Go Wild with Flowers
By photographer and artist HEATHER BENNETT
One of my pleasures in being a photographer has been taking people on wild flower walks in Pembrokeshire, helping them to compose a ‘good’ picture and also to see the variety and beauty of the plants here. Researching the subject increased my awareness of the changing face of nature: This quote from Countryfile on 29 September 2012, “90% of our wild flower meadows have disappeared since the thirties”, really made me think. Such enormous changes are hard to realise. Bees, butterflies and other insects (our main pollinators and food for our birds) are deprived of much of their natural habitat: numbers are dropping – they need help.
Many gardeners desiring to redress this have a growing determination to create an area of wild flowers on their own patch. There are problems; one being that wild flowers thrive in poor soil – the opposite to usual gardening practice. Often too there are unrealistic expectations: seeing stunning banks of early summer flowers like those in this picture of Abereiddy or the Bluebell woods in Solva it is easy to forget that these beautiful swathes of blossoms are seasonal. They will go over and go to seed; some, like hogweed, retain an architectural beauty but the glorious abundance of colour is over. It is part of nature’s rhythm and the inevitable cycle of the seasons.
Before starting on such a project it is important to remember that uprooting wild flowers in the UK is illegal and can carry a fine of up to £1,000. Most garden centres now sell wild flower seeds and plants. If you are unsure which plants grow in Pembrokeshire then check the Postcode Plants Database site (www.nhm.ac.uk/nature-online/life/plants-fungi/postode-plants/tech.htm). Better still walk the footpaths or cliff paths during the different seasons of the year, taking photos and checking them against a good pictorial reference book.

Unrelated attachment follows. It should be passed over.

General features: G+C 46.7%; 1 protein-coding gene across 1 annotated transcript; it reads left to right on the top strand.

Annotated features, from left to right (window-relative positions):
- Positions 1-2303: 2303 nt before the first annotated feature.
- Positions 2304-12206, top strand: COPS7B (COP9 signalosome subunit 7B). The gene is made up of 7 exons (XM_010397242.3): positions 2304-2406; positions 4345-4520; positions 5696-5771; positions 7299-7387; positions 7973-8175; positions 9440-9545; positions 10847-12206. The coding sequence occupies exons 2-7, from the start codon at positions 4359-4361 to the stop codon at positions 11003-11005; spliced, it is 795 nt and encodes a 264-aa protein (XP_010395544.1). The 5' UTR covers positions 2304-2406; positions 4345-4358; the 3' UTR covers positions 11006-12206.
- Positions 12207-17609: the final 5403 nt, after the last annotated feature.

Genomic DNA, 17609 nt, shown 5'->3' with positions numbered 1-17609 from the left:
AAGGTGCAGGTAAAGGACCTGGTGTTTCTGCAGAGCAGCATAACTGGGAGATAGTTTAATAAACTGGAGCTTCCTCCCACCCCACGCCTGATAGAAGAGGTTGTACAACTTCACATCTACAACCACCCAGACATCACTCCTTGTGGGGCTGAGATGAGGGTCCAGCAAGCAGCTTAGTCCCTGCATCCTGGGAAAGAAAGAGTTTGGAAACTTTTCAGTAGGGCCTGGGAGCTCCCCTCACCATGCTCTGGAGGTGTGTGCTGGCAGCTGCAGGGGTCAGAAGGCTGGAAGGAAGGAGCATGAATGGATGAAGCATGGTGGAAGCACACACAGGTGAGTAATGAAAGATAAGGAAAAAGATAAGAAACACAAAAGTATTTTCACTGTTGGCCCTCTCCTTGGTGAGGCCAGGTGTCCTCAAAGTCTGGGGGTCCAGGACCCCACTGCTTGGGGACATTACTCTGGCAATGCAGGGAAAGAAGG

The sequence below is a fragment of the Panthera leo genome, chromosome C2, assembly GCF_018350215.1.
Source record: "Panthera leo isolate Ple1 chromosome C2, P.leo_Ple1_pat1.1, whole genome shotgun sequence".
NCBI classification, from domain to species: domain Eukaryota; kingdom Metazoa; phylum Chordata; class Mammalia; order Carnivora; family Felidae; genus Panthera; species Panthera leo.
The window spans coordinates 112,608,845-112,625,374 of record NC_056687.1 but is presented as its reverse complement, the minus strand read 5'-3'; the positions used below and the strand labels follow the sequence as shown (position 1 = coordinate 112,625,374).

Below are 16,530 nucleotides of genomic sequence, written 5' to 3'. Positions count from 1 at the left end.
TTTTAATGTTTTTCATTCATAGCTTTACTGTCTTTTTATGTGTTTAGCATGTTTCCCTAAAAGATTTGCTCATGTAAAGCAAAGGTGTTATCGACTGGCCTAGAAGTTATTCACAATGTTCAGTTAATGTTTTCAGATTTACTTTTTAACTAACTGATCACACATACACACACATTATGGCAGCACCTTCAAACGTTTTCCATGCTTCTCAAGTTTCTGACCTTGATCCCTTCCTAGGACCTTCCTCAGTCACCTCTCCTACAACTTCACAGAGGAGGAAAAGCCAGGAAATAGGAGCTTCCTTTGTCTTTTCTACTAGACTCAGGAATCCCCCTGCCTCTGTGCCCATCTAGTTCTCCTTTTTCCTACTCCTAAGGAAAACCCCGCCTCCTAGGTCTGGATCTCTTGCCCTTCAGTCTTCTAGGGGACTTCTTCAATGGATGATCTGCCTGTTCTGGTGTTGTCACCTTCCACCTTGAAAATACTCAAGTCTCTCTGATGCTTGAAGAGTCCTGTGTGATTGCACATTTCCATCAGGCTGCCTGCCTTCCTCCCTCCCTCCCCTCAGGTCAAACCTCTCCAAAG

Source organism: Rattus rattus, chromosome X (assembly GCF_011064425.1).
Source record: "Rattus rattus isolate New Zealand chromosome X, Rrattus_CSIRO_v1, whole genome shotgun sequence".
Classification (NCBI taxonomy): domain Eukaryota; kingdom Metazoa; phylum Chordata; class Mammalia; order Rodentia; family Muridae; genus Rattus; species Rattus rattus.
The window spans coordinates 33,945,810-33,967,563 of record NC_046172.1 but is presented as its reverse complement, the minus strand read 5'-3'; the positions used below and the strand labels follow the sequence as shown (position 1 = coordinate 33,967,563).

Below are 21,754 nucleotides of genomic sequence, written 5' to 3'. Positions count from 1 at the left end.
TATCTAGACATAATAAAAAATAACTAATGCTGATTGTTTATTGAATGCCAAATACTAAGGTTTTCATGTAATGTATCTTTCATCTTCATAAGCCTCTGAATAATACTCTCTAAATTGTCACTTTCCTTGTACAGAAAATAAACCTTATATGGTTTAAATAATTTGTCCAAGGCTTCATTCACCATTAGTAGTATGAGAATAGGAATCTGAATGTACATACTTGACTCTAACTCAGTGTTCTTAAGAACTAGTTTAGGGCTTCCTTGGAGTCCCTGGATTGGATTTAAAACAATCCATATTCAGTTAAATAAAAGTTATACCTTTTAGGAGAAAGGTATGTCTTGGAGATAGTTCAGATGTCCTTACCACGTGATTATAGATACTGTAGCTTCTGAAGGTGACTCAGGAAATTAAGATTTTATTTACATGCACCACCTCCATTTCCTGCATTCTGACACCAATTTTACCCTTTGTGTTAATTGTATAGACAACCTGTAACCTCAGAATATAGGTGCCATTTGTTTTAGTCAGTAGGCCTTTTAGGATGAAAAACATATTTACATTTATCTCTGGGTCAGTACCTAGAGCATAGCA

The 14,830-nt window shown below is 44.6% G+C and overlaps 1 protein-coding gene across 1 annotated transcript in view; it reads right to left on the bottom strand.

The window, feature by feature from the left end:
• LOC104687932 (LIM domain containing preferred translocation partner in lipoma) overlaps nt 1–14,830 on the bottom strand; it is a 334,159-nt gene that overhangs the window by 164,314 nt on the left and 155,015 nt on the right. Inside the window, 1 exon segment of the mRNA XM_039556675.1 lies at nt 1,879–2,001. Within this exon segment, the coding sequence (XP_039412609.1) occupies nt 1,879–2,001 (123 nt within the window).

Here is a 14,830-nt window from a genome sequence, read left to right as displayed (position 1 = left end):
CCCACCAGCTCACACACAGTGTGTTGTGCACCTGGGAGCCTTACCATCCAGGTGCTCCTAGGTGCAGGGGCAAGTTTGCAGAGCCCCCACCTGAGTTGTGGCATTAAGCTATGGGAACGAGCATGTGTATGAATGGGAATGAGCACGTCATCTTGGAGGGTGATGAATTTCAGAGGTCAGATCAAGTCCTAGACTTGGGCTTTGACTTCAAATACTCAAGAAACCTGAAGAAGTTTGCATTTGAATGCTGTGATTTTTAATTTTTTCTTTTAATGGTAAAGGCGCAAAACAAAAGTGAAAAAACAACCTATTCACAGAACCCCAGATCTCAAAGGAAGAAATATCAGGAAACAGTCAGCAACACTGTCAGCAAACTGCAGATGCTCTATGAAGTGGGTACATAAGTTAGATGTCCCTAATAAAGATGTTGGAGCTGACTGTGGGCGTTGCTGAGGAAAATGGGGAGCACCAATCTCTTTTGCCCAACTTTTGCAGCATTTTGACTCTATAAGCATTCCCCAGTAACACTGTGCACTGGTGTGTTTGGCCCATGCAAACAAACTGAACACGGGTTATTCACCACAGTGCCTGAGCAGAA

Here is a quick guide to creating a wildflower garden:
- Prepare the soil by removing all existing vegetation particularly perennial weeds. Dig the soil to a depth of three inches raking the surface well. Leave for a month and weed again.
- Scatter the seed directly onto the raked soil from March to June. Sowing density three grams/square metre (much higher than ordinary sowing). Plant perennials such as foxgloves in among the annual seed.
- Keep the area weed-free. Mow at end of year leaving the cuttings as mulch. Some annuals will self-seed and will flower among the perennials during the second year. Fill the gaps with further sowings.
Wild flowers are increasing in popularity; a native foxglove crossed with an exotic has won the RHS Plant of the Year (digitalis illumination pink).
Useful websites for advice and information are easy to find on the net, and most gardening magazines now have a web presence where past articles can be read. Remember too that creating even a small area or planting up large pots is becoming vital to our ecosystem, so why not try it and encourage the bees and butterflies back?
Born in Southend and educated in Middlesex and Cambridge, Heather has followed a wandering and satisfying career path throughout her life but has always spent time writing. Her work sometimes accompanies her photographic images (usually in poetry form) but also forms part of the books she produces for the gallery she and her husband, Raul Speek, run in Solva. She is currently working on a new images book, A Cuban Diary, which covers three separate trips to Raul’s birth country, and a novel called Chapel Cat written from the perspective of their big black cat!
They moved to Pembrokeshire in 1995 and it continues to be their home, both physically and in their hearts. Heather wrote articles for Pembrokeshire Life, which sadly no longer exists, because she wanted people from outside the county to come to love it as she does. Travelling extensively over the years, she always feels a lift of her heart as she comes over the hill above Newgale and sees it spread out below her. Every day, as the weather changes, it looks different and it emphasises the fact she is nearly home.